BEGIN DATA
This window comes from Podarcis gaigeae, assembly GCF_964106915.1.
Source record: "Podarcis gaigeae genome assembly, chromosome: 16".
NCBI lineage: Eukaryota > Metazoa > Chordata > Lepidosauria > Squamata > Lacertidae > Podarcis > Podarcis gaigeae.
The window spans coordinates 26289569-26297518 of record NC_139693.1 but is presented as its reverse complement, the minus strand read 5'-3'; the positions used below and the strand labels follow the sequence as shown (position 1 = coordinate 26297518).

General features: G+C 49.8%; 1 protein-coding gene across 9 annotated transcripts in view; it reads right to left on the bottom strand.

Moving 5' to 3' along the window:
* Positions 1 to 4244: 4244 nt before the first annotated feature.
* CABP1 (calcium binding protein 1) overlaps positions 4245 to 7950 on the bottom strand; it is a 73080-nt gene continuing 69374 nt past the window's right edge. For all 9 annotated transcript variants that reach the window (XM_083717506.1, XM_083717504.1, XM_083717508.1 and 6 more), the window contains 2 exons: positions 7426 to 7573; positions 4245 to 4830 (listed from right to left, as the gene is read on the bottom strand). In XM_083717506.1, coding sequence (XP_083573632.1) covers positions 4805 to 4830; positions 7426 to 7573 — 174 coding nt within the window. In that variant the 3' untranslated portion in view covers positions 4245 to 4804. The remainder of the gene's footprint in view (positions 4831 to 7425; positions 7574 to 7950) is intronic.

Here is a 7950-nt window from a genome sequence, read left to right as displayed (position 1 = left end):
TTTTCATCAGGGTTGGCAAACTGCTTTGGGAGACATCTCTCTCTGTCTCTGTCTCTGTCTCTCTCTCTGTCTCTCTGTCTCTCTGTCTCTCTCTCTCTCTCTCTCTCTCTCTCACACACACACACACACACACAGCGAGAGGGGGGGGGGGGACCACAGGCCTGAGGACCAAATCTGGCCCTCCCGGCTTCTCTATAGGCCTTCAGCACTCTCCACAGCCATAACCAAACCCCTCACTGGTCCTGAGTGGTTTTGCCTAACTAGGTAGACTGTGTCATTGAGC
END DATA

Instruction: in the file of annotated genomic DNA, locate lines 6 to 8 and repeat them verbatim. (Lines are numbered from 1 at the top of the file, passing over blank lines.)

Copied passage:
Moving 5' to 3' along the window:
* Positions 1 to 4244: 4244 nt before the first annotated feature.
* CABP1 (calcium binding protein 1) overlaps positions 4245 to 7950 on the bottom strand; it is a 73080-nt gene continuing 69374 nt past the window's right edge. For all 9 annotated transcript variants that reach the window (XM_083717506.1, XM_083717504.1, XM_083717508.1 and 6 more), the window contains 2 exons: positions 7426 to 7573; positions 4245 to 4830 (listed from right to left, as the gene is read on the bottom strand). In XM_083717506.1, coding sequence (XP_083573632.1) covers positions 4805 to 4830; positions 7426 to 7573 — 174 coding nt within the window. In that variant the 3' untranslated portion in view covers positions 4245 to 4804. The remainder of the gene's footprint in view (positions 4831 to 7425; positions 7574 to 7950) is intronic.